When push comes to shove: How to strike the right balance around app notifications

Shane SchickIt didn't take long before mobile developers started to see some pushback on push notifications. A recent post on TechCrunch offered Sarah Perez the opportunity to make the kind of populist rant that will hit home with anyone whose smartphone has gone off one too many times in a five-minute period. Citing a range of app types that can use push notifications pushed by Urban Airship, Perez singles out social media mobile apps as a major drain on users' patience. The endless alerts on who has liked what and who has followed who has just become too much, she argues, and the impact is worse than developers may realize.

"The problem with push notification abuse is not just that it's annoying when you're interrupted by something that has no meaning to you, it's that it creates an environment where users become suspect of the whole push notification mechanism itself. I'd argue we're already there," Perez writes. "If you've said 'no' to an app upon first launch when it asks your permission to send push notifications, then you basically agree. Users can no longer trust developers to use the system properly, so we're opting out of notifications entirely."

Ultimately, however, Perez has little to offer as a solution other than to push less, and push in a way that's more relevant. That can be a difficult balance to strike when you're dealing with the mass market, where individual consumers may have vastly different ideas about what deserves a notification. Here are a few more practical ways to address this potential problem head-on:

  • Push when you've got permission--The clearer you are about what will be sent out, the easier it is to manage expectations. Take a lesson from the desktop side by looking at how LinkedIn details how much e-mail you'll receive when you join a LinkedIn group. I almost always opt out of the daily e-mail digest many groups offer, and if my inbox could thank me for it, I'm sure it would.
  • Push when you've got data--When content is related to a user's previous activity, there tends to be greater uptake. For example, if you know a user has used a music-sharing app to download a song or get information about a particular artist, he or she might be interested in a notification about that artist's upcoming album or CD, or even about artists in a similar genre. You can only do that if a user shares some of his preferences up front, of if he has used the app long enough to gather meaningful data. When meaningful notifications arrive over time, it reflects a more personalized experience, much like the way we tend to want to spend more time with a friend the longer we know and understand them (and vice-versa).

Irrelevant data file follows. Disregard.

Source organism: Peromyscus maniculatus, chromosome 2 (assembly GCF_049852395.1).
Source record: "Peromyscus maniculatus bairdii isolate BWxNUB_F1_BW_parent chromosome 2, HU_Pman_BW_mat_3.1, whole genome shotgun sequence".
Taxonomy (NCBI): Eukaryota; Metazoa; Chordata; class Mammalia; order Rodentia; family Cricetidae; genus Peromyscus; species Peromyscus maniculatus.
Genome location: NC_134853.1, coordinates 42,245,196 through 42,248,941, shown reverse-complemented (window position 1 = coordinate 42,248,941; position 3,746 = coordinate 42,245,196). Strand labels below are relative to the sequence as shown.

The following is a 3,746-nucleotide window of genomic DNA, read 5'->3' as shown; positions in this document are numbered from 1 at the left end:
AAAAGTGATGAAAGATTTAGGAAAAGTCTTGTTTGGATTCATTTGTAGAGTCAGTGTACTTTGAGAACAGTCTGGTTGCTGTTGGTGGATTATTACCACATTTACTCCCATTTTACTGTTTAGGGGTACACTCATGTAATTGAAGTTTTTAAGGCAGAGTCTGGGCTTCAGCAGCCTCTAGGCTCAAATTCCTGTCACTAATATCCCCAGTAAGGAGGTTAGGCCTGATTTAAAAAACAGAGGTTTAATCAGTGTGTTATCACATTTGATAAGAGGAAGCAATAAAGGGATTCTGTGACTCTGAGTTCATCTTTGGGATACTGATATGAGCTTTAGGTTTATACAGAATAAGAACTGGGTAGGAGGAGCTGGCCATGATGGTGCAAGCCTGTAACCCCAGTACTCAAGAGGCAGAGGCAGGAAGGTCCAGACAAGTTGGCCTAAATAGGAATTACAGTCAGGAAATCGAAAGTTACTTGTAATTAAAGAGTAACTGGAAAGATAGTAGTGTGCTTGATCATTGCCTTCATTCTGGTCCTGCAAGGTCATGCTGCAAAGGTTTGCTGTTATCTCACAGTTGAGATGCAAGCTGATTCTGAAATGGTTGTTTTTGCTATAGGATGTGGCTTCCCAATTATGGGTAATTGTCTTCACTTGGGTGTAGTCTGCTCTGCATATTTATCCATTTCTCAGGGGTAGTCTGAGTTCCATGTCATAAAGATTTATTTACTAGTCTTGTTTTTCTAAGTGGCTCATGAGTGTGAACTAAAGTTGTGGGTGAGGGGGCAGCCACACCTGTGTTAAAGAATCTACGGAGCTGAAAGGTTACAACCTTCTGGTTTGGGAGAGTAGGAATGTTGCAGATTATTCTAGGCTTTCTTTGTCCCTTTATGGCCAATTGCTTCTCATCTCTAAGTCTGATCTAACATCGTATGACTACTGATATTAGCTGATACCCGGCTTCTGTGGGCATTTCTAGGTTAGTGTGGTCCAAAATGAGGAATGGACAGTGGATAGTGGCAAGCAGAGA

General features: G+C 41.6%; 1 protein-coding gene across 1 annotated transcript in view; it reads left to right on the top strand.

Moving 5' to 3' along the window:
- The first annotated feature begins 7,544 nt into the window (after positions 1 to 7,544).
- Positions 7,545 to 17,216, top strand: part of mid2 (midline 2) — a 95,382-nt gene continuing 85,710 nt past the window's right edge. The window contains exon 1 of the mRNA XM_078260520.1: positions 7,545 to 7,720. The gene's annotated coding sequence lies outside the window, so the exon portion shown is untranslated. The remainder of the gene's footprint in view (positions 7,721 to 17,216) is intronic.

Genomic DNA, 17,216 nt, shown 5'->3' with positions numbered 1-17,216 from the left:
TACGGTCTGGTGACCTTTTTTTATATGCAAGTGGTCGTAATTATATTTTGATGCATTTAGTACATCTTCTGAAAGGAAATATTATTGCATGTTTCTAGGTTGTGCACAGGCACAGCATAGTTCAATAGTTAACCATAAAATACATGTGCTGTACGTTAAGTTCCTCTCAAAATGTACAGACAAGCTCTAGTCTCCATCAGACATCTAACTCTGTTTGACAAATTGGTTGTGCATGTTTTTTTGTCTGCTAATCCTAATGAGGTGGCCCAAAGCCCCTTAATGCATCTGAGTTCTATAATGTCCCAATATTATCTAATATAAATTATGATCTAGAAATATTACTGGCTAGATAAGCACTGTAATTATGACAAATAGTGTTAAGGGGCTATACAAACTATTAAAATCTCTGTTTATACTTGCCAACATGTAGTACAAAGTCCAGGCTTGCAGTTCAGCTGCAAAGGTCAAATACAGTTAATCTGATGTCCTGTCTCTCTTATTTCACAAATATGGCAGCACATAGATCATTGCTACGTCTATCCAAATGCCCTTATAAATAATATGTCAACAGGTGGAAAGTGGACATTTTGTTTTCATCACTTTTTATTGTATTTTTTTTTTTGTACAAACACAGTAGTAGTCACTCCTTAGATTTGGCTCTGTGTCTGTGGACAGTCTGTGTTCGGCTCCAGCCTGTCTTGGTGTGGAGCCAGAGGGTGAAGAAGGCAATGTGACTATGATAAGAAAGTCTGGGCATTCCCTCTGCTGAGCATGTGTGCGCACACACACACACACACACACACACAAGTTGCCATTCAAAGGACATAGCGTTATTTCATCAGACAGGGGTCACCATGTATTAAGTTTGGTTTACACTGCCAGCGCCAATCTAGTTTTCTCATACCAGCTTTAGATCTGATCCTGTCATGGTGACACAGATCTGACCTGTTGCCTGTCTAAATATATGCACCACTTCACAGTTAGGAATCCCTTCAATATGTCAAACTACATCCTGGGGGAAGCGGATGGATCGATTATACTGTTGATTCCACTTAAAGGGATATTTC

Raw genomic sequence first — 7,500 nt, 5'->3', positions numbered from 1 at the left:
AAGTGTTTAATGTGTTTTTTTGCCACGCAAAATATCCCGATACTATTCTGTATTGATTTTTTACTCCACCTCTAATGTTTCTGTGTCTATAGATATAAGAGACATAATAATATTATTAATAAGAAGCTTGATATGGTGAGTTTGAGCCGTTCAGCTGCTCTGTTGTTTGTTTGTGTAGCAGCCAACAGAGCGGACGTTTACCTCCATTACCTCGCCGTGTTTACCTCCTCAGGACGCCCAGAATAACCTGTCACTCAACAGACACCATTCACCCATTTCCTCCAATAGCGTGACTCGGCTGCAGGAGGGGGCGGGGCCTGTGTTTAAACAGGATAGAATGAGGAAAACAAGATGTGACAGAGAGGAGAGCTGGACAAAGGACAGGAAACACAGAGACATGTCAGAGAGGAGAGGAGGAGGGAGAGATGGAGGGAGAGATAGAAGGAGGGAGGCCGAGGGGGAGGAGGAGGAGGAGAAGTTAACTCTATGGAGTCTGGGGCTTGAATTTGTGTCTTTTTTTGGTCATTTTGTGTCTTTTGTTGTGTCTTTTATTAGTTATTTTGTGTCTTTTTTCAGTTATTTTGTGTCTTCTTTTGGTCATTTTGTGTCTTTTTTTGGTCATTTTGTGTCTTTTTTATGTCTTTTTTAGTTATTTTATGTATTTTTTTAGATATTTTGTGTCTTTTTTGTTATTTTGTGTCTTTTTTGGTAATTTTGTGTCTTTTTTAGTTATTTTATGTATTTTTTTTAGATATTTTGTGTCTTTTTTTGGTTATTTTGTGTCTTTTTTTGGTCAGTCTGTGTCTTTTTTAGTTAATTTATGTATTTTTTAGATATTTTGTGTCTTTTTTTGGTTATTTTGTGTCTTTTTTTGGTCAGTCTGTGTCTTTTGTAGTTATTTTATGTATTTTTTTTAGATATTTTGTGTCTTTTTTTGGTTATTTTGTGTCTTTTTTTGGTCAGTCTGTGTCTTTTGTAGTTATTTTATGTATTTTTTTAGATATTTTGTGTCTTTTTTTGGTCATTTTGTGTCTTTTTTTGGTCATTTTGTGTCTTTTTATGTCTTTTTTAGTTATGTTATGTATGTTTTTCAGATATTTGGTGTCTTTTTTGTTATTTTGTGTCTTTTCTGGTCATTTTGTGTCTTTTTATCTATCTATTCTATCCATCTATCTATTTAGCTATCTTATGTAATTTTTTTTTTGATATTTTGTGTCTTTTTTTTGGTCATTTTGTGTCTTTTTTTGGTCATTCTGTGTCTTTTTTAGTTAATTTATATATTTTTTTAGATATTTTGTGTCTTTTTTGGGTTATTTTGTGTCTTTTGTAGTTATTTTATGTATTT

• Push what's insanely popular--There is a reason people pay attention to what's trending on Twitter, Facebook or similar services. You have to figure out the right threshold for "insanely popular," but if it's something that has proven useful or entertaining to a vast majority of your audience, it may be worth offering it more directly to the portion that has otherwise missed out.
  • Push to show you care--No one minds a notification if their account has been hacked or compromised in some way. Likewise, push if there has been any update to the app that will change the way personal data is collected, shared and stored. Push notifications are a responsible way to show users that they are ultimately in control of their app experience.

Though Perez is right that users can easily obliterate an app rather than simply changing their preferences, it might be better for developers to think less about losing users and more about how the right approach to push notifications can build loyalty and engagement. It's also important to recognize that what drives people crazy today may not seem as intrusive tomorrow. Yes, there is a limit to how often people are willing to be interrupted and distracted. But the history of technology is proof that limits were meant to be (gently) pushed.--Shane

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